Over the past 15 years, oil companies have paid more than $3 billion to resolve charges that they “regularly cheated the U.S. government and Native American communities out of royalties on oil and gas leases,” according to a new report based on research by the Thomson Reuters Foundation. Even more troubling, many of the companies that have had to pay major penalties, back payments, and settle lawsuits accusing them of fraudulently underpaying royalties, are the same companies that have simultaneously led the fight against revenue transparency in the U.S. and around the world.

The report focuses particularly on Shell and ExxonMobil, which have paid significant sums on multiple occasions to resolve accusations of knowingly submitting false data to the U.S. government and underpaying royalties. Other major oil companies have been accused of similar wrongdoing. Chevron agreed to pay more than $45 million in 2009 to resolve allegations under the False Claims Act that it “systematically under reported the value of natural gas” it took from federal and Indian leases for more than a decade. BP paid more than $20 million in 2011 to resolve similar claims for knowingly underpaying royalties.

At the same time, the same companies have spent enormous amounts of money to combat regulations issued by the Securities and Exchange Commission (SEC) to implement Section 1504 of the Dodd-Frank Act, which directs oil, gas, and mining companies to publish payments they make to the governments of the countries where they operate. Backed by the American Petroleum Institute (API), the U.S. Chamber of Commerce, and high-powered law firms like Gibson Dunn & Crutcher, these companies have even gone so far as to argue that they have a First Amendment right to keep the payments they make to governments secret.  They’ve claimed that disclosure would result in catastrophic competitive harm and insisted that the SEC must keep payment disclosures confidential, publish only an anonymized compilation of country-level data, and grant massive reporting exemptions.

ERI and the Publish What You Pay coalition (PWYP) have long called for revenue transparency and advocated for strong disclosure rules. We’ve defended the SEC’s rules and refuted industry’s baseless claims of doomsday scenarios resulting from mandatory disclosures. Investors, affected communities, and civil society have also repeatedly made clear that they want this information, which can lead to reduced corruption, better governance and reduced friction between companies and communities.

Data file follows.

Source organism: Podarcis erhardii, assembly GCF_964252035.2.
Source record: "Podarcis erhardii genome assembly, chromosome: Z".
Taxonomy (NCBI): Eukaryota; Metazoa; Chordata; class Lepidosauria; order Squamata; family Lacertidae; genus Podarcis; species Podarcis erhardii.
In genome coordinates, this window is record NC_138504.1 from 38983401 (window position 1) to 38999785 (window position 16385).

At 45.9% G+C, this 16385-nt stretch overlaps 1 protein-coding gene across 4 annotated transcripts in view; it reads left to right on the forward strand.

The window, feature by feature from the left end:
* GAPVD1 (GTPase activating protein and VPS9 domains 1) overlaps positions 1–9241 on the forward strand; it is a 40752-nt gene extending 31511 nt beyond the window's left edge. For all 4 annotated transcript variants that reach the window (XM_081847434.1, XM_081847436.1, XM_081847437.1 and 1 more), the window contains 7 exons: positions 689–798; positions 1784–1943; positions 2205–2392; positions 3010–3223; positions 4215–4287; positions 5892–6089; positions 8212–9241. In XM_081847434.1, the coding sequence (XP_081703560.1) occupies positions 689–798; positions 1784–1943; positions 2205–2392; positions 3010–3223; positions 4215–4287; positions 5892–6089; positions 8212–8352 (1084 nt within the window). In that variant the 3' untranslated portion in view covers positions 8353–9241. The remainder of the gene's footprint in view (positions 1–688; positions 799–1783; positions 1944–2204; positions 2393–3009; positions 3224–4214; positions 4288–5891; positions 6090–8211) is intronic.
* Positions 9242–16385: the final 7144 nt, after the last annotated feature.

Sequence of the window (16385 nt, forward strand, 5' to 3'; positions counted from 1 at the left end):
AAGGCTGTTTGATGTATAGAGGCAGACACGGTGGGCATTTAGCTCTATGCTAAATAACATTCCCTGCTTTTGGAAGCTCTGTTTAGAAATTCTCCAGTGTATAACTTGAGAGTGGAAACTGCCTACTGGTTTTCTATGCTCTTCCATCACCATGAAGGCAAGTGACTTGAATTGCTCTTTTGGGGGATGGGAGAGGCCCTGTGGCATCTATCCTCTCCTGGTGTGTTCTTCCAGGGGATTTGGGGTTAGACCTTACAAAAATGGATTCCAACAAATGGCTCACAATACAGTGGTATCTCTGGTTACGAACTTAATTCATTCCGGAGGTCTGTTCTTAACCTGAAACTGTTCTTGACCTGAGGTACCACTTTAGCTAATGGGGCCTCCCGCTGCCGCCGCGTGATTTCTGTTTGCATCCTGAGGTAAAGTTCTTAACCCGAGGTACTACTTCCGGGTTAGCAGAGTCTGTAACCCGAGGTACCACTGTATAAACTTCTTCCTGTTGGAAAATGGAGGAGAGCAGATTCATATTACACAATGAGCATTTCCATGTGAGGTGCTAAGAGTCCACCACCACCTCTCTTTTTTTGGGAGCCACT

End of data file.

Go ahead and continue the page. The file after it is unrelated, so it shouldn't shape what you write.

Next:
Shell, a member of API, has strongly supported litigation against the SEC’s disclosure rule and submitted extensive comments to the SEC arguing that exemptions from reporting are necessary to avoid “irreparable harm” to investors. Shell has also been criticized for aggressively lobbying the Dutch government to oppose mandatory disclosure rules in the European Union. And yet Shell has claimed that it has “always supported a mandatory global reporting rule for all companies engaged in extractive industries.” Clearly something doesn’t add up.

Evidence of rampant revenue dishonesty by oil and gas companies in our own backyard raises serious concerns about what’s happening in poor countries with weak legal and regulatory frameworks, and should cast further doubt on the legitimacy of the industry’s opposition to disclosure rules. And, while implementation of the U.S. transparency rules has been delayed by API, the rest of the world has moved ahead with mandatory disclosure rules that will govern many of the same major companies, severely undermining any claims of “competitive harm” caused by reporting under the U.S. regime. By the time the SEC issues the new rule implementing Section 1504, API’s delay tactics may only have made the case for a strong rule all the more compelling.